“Artemis” from Andy Weir only checks the boxes without any depth

I read a book by a white guy and I regret it.

For a while now I’ve made a conscious effort to read books not written by white men. But I’d seen enough reviews of Andy Weir’s sci-fi novel Artemis that when it came through my library holds I stopped what I was doing to check it out. And now I’m sad. It was exactly the kind of book I’d been avoiding: trying too hard to be edgy, featured a flat female lead, and with a diverse set of characters just to have them there.

Continue reading “Artemis” from Andy Weir only checks the boxes without any depth

Apparently 2017 was the year of the Chinese adoption books

Looking at Little Fires Everywhere, The Tea Girl of Hummingbird Lane, and The Leavers.

I always thought I had an understanding about adoption. Never questioned much, just accepted everything I was grateful for. After reading Little Fires Everywhere by Celeste Ng, The Tea Girl of Hummingbird Lane by Lisa See, and The Leavers by Lisa Ko, I’ve started thinking about it again.

It hasn’t been easy, or particularly fun (I should probably talk to a professional about this, but blogging will suffice in the meantime.) I set out with the goal to compare the three, and while reading them back-to-back-to-back started to weigh on me, it’s been enlightening too. Reading them together put into words a lot of the feelings I didn’t realize I even felt. By the end, finishing with Lisa Ko’s The Leavers, I had a new clarity on the topic. But I never felt like any one of them told a complete story of adoption. Here, let me explain each one a little better.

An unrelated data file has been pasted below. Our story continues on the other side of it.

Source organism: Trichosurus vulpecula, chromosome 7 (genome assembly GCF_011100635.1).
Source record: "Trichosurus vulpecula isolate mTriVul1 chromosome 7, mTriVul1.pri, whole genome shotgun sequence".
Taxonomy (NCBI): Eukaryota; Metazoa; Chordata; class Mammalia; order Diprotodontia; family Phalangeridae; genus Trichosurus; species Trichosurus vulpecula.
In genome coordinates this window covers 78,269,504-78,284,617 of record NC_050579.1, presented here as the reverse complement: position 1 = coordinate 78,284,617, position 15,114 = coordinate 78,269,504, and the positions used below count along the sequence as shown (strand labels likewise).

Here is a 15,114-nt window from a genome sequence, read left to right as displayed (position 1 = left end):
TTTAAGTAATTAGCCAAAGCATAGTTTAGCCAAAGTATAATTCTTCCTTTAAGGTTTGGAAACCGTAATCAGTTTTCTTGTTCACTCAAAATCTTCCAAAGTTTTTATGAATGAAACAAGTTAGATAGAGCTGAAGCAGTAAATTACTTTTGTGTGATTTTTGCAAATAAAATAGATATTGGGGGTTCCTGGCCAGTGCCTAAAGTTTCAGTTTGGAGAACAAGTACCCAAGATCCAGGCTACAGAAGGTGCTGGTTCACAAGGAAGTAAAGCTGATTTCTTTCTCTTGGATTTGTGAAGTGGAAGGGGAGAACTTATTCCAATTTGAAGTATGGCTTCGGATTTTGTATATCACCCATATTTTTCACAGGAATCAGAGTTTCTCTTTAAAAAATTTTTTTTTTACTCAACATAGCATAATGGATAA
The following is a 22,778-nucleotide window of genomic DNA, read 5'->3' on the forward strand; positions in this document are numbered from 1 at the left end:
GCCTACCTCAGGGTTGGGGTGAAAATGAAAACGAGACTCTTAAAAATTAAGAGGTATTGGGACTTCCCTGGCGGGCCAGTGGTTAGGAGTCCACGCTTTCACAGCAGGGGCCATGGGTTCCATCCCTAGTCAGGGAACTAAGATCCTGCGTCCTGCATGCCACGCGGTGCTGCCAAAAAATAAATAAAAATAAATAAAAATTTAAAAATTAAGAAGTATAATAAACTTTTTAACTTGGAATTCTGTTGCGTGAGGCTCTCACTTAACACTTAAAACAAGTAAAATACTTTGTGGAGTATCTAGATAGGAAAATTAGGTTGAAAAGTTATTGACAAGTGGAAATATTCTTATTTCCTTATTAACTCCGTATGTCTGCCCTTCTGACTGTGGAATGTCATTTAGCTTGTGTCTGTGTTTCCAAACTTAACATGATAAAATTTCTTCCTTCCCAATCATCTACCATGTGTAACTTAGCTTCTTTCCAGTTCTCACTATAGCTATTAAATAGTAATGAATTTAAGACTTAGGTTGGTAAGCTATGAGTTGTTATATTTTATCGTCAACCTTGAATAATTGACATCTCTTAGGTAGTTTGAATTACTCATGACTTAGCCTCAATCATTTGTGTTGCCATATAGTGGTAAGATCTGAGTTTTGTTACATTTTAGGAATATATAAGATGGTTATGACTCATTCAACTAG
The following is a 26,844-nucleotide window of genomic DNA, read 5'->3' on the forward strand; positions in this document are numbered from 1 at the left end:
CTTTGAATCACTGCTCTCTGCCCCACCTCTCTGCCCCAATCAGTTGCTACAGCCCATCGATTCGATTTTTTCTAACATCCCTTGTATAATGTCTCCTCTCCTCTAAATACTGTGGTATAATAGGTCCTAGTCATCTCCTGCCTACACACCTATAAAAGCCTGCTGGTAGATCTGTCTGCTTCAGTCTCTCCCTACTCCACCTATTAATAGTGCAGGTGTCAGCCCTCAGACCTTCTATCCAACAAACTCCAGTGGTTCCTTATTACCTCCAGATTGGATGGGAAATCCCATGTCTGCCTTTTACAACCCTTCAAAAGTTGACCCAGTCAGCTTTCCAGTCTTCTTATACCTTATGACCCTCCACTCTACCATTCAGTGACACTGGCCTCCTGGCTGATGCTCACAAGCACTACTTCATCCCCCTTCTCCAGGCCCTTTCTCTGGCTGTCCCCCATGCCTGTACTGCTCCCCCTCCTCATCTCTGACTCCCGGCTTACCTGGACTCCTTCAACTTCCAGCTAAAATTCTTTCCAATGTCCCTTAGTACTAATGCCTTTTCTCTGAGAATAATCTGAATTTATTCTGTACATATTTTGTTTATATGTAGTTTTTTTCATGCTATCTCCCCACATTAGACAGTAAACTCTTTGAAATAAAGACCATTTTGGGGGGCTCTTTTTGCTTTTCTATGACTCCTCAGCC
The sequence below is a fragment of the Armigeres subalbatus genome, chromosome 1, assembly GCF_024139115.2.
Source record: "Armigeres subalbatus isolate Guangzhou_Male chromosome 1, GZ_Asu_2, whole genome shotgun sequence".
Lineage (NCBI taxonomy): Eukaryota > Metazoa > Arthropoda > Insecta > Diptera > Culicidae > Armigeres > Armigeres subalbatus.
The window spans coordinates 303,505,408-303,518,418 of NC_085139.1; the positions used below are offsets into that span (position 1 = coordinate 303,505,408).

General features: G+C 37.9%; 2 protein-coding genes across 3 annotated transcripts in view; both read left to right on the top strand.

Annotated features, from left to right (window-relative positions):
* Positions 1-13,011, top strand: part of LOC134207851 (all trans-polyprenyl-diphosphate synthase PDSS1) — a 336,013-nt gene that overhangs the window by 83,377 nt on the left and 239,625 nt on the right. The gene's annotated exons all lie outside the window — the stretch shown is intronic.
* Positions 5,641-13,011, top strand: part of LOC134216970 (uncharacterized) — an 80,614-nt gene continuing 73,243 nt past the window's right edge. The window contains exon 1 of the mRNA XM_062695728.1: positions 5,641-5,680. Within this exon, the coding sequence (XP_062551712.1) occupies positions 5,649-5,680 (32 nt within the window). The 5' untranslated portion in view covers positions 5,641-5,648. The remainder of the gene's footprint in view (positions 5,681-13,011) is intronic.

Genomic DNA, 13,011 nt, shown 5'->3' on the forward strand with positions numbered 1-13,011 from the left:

(Warning, spoilers ahead.)

Continue reading Apparently 2017 was the year of the Chinese adoption books

A fresh, needed perspective from a living female rock critic

Jessica Hopper’s book, “The First Collection of Criticism by a Living Female Rock Critic” goes beyond the simple story of a review or profile.

After years of music criticism, Jessica Hopper assembled her best work to plant a flag in pop culture criticism with her second book, The First Collection of Criticism by a Living Female Rock Critic. Her dry humor and honest reviews make this First Collection an enjoyable read, but Hopper’s refreshing point of view on female musicians and fans really make these essays cultural criticism. She took each artist, body of work, and the overall culture to contextualize it within her own perspective.

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A dependable fantasy in “A Darker Shade of Magic”

A magician, a thief, and an intriguing world.

A few weeks ago, I was bored and felt nostalgic for some bad steampunk. I found a cheap YA steampunk novel (it was indeed bad but I enjoyed it anyways) and when I finished it my friend asked, “Do you want a book that doesn’t suck?” With that introduction, she handed me V. E. Schwab’s A Darker Shade of Magic.

Prepare to be dazzled by a world of parallel Londons — where magic thrives, starves, or lies forgotten, and where power can destroy just as quickly as it can create.

Continue reading A dependable fantasy in “A Darker Shade of Magic”